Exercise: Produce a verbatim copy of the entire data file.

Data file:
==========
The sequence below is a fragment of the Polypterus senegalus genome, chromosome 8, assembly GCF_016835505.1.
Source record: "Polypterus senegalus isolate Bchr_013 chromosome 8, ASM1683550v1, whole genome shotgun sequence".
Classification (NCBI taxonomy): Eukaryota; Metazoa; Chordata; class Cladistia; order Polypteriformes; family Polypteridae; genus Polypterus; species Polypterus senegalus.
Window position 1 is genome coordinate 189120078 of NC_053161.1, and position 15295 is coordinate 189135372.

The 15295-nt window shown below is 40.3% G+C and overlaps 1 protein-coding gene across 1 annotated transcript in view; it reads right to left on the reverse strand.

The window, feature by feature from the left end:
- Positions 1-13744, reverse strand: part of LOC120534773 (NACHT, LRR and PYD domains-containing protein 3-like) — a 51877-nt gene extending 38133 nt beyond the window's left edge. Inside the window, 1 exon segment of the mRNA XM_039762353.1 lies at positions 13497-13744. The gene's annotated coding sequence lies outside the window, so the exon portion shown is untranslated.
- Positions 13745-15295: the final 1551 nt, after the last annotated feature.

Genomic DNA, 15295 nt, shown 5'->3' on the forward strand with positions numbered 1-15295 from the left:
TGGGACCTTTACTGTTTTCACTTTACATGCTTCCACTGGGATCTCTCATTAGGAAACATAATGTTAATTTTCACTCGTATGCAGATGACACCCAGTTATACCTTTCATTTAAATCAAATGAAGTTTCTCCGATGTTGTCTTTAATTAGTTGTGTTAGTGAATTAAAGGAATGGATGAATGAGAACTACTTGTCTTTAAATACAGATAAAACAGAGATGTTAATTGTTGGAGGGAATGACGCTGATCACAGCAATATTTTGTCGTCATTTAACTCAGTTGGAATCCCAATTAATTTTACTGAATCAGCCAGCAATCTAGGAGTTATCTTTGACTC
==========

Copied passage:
The sequence below is a fragment of the Polypterus senegalus genome, chromosome 8, assembly GCF_016835505.1.
Source record: "Polypterus senegalus isolate Bchr_013 chromosome 8, ASM1683550v1, whole genome shotgun sequence".
Classification (NCBI taxonomy): Eukaryota; Metazoa; Chordata; class Cladistia; order Polypteriformes; family Polypteridae; genus Polypterus; species Polypterus senegalus.
Window position 1 is genome coordinate 189120078 of NC_053161.1, and position 15295 is coordinate 189135372.

The 15295-nt window shown below is 40.3% G+C and overlaps 1 protein-coding gene across 1 annotated transcript in view; it reads right to left on the reverse strand.

The window, feature by feature from the left end:
- Positions 1-13744, reverse strand: part of LOC120534773 (NACHT, LRR and PYD domains-containing protein 3-like) — a 51877-nt gene extending 38133 nt beyond the window's left edge. Inside the window, 1 exon segment of the mRNA XM_039762353.1 lies at positions 13497-13744. The gene's annotated coding sequence lies outside the window, so the exon portion shown is untranslated.
- Positions 13745-15295: the final 1551 nt, after the last annotated feature.

Genomic DNA, 15295 nt, shown 5'->3' on the forward strand with positions numbered 1-15295 from the left:
TGGGACCTTTACTGTTTTCACTTTACATGCTTCCACTGGGATCTCTCATTAGGAAACATAATGTTAATTTTCACTCGTATGCAGATGACACCCAGTTATACCTTTCATTTAAATCAAATGAAGTTTCTCCGATGTTGTCTTTAATTAGTTGTGTTAGTGAATTAAAGGAATGGATGAATGAGAACTACTTGTCTTTAAATACAGATAAAACAGAGATGTTAATTGTTGGAGGGAATGACGCTGATCACAGCAATATTTTGTCGTCATTTAACTCAGTTGGAATCCCAATTAATTTTACTGAATCAGCCAGCAATCTAGGAGTTATCTTTGACTC